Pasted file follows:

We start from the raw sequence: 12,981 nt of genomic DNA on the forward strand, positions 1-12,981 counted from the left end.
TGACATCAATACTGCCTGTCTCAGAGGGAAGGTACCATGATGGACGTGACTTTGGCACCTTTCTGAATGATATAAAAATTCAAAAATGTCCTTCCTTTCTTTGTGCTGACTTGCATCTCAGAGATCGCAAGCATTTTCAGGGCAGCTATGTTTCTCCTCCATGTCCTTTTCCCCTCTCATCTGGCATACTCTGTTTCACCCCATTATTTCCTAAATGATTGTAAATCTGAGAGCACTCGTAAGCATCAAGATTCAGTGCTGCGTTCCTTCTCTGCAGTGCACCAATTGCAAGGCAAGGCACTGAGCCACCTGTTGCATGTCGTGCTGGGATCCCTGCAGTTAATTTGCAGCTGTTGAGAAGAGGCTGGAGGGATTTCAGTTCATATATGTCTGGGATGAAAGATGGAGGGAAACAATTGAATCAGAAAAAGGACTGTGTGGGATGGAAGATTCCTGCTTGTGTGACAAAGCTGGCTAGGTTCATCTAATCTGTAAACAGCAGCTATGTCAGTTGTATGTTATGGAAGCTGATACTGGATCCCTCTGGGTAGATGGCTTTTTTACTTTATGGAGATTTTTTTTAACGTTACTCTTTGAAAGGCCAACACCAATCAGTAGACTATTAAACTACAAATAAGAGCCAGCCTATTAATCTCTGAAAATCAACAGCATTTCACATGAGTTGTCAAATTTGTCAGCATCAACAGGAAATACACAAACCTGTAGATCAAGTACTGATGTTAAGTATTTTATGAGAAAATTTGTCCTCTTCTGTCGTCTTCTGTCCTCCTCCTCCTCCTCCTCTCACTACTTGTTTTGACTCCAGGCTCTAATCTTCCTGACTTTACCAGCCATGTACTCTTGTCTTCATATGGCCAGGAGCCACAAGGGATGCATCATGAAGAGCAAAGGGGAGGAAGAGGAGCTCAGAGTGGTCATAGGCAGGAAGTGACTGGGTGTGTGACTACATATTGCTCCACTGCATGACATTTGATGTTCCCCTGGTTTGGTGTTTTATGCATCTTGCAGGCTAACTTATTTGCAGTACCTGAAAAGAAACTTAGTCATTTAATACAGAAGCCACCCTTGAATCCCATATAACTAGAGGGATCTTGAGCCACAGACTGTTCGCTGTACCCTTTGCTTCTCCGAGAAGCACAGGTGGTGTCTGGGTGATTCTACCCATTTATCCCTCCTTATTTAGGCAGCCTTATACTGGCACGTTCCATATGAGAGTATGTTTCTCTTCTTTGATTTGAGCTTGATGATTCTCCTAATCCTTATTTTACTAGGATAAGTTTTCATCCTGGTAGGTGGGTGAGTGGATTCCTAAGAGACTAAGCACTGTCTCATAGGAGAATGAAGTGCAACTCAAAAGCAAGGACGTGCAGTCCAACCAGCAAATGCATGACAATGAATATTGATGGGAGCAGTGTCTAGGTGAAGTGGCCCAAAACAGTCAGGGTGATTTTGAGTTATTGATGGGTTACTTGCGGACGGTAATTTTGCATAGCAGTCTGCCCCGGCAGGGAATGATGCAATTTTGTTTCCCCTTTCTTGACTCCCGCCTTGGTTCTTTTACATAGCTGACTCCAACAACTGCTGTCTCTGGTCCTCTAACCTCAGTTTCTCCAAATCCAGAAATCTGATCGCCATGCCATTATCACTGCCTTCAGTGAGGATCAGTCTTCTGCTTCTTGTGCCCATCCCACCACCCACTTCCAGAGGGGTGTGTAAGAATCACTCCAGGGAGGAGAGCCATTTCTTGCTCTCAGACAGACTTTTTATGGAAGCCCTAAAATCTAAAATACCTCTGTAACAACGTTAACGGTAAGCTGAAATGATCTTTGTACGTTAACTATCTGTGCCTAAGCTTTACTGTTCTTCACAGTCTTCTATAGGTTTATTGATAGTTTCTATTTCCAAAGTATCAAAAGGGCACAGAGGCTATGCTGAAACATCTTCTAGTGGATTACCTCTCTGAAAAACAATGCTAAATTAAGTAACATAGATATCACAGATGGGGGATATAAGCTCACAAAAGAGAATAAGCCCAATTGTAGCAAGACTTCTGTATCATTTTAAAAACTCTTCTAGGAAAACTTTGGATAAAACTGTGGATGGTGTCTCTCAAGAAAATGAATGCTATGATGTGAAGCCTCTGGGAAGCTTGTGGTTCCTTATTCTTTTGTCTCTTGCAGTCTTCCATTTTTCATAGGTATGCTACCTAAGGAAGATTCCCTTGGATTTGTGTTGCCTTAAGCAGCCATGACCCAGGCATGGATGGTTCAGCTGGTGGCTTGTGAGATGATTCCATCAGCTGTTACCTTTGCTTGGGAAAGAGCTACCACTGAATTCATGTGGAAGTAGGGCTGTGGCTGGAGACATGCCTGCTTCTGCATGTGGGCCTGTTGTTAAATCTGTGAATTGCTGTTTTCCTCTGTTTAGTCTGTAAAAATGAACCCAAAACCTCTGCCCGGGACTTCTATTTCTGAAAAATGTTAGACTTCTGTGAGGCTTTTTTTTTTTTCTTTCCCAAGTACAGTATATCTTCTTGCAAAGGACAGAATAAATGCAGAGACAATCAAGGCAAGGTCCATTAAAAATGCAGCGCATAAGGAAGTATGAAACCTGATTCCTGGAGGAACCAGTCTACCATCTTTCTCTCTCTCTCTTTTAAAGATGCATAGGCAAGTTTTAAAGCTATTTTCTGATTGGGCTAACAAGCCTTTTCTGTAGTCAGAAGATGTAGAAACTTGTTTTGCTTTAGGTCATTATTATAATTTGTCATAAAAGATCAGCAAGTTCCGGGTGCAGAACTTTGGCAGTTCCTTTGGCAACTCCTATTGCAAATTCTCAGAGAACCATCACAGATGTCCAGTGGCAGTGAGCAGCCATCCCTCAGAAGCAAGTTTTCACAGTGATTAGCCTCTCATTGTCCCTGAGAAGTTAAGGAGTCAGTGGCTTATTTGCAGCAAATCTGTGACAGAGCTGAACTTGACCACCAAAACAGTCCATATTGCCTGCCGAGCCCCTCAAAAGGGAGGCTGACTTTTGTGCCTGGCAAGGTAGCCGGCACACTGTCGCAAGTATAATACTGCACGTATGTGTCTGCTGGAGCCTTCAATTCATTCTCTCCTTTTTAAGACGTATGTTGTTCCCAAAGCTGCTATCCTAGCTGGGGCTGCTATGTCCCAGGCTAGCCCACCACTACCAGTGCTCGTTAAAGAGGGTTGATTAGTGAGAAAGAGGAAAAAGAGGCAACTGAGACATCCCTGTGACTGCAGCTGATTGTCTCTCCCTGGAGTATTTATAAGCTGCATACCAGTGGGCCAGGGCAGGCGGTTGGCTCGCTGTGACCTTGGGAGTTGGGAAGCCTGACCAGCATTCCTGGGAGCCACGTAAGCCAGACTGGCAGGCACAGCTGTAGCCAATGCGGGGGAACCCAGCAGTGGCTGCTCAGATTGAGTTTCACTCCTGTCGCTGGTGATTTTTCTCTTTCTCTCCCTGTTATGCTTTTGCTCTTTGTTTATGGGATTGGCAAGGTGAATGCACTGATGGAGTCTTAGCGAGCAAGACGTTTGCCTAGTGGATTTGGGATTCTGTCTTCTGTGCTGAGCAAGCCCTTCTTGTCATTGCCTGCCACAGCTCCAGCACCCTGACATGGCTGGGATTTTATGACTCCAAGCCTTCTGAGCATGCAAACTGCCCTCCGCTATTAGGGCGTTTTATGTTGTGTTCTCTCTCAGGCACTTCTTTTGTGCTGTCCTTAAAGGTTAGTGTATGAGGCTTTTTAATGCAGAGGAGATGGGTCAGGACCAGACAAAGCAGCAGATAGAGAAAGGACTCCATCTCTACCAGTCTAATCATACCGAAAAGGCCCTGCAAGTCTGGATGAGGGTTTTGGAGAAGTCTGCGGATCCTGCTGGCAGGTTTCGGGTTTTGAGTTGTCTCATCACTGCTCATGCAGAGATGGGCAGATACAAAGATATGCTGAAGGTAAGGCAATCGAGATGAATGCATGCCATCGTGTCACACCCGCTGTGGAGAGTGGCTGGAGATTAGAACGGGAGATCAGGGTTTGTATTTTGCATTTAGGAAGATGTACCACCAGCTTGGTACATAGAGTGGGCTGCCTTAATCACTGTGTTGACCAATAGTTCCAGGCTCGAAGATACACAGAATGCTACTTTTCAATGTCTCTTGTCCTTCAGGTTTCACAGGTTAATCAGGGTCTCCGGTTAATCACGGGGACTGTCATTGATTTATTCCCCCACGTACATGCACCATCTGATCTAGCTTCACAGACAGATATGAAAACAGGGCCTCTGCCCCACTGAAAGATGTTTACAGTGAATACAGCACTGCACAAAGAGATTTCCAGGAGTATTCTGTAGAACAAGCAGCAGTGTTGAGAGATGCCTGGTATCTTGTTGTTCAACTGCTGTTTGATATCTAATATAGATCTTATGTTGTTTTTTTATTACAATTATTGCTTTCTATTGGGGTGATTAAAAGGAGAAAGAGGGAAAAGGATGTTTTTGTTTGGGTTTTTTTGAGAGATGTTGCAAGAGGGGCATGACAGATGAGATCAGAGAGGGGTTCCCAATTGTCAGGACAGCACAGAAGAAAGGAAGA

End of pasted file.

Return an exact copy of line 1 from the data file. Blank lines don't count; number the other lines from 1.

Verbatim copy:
We start from the raw sequence: 12,981 nt of genomic DNA on the forward strand, positions 1-12,981 counted from the left end.